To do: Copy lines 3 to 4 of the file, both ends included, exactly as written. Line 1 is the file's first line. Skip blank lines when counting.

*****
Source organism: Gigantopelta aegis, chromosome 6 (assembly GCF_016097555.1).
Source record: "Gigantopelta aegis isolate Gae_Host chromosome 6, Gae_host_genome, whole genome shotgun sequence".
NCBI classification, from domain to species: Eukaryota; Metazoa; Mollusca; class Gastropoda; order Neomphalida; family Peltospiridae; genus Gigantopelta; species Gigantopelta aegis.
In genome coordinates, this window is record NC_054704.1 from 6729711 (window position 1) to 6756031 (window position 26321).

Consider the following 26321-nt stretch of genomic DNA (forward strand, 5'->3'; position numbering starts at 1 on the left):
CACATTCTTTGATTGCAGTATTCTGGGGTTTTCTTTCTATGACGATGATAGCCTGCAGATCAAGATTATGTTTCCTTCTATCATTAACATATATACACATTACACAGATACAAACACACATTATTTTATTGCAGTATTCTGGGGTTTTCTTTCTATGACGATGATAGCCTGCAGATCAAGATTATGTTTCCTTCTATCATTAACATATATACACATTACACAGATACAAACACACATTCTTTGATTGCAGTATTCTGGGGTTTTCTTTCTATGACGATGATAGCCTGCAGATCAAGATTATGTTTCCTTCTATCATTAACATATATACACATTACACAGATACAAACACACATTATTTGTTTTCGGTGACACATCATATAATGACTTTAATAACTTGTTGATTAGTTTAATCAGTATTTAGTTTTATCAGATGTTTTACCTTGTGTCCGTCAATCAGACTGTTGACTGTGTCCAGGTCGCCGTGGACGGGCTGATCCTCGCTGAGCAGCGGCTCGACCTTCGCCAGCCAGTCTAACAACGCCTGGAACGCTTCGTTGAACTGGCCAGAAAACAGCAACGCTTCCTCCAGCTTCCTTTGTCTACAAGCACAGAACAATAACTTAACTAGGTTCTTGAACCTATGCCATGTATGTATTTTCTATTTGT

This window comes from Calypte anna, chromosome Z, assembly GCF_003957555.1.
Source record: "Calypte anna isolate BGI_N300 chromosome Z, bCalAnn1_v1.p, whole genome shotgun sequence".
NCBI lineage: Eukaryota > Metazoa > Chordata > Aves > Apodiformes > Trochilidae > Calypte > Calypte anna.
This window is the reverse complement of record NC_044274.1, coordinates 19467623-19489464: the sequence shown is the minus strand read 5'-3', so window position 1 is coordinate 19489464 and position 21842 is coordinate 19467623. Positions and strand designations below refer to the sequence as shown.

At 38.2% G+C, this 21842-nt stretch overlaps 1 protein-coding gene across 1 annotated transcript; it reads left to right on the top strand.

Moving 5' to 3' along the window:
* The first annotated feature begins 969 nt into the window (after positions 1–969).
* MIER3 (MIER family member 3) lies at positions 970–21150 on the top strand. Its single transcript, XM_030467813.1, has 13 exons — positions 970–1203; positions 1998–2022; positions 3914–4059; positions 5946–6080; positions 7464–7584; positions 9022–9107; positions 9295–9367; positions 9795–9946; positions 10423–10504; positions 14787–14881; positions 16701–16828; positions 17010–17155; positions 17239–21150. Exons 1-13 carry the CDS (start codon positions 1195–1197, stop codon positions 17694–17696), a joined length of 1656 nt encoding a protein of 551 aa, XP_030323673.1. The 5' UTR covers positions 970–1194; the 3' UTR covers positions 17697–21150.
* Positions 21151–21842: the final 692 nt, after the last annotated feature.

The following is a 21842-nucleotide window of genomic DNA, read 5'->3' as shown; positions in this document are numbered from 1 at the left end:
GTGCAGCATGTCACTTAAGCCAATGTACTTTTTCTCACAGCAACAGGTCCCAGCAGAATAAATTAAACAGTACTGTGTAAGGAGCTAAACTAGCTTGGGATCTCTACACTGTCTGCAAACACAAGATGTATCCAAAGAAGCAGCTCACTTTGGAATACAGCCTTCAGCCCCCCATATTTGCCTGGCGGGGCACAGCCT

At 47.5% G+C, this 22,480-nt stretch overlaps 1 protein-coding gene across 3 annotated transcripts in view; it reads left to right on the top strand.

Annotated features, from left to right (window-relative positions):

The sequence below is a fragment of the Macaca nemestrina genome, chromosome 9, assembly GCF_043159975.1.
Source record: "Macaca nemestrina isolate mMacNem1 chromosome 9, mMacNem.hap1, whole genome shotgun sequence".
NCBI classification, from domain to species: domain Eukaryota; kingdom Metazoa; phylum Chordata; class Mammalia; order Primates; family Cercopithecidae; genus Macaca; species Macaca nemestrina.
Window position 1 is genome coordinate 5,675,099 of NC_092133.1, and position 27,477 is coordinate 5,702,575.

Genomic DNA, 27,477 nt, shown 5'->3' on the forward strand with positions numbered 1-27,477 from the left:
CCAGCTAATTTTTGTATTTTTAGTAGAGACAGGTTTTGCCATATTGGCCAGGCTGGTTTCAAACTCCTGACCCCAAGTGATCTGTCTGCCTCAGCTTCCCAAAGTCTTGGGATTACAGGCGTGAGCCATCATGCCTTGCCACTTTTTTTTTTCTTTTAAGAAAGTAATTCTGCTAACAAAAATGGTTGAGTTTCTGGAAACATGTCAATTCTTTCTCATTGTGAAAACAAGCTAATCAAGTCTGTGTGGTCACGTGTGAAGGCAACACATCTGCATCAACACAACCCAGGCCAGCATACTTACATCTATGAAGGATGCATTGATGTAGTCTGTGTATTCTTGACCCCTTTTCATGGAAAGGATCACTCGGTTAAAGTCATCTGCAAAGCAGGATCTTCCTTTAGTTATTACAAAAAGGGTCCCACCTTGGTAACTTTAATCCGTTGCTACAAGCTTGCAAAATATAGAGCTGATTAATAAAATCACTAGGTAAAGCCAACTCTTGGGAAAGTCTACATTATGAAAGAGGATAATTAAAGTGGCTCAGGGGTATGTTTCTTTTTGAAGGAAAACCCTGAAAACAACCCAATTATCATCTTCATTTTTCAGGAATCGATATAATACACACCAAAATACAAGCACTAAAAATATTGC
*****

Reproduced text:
NCBI classification, from domain to species: Eukaryota; Metazoa; Mollusca; class Gastropoda; order Neomphalida; family Peltospiridae; genus Gigantopelta; species Gigantopelta aegis.
In genome coordinates, this window is record NC_054704.1 from 6729711 (window position 1) to 6756031 (window position 26321).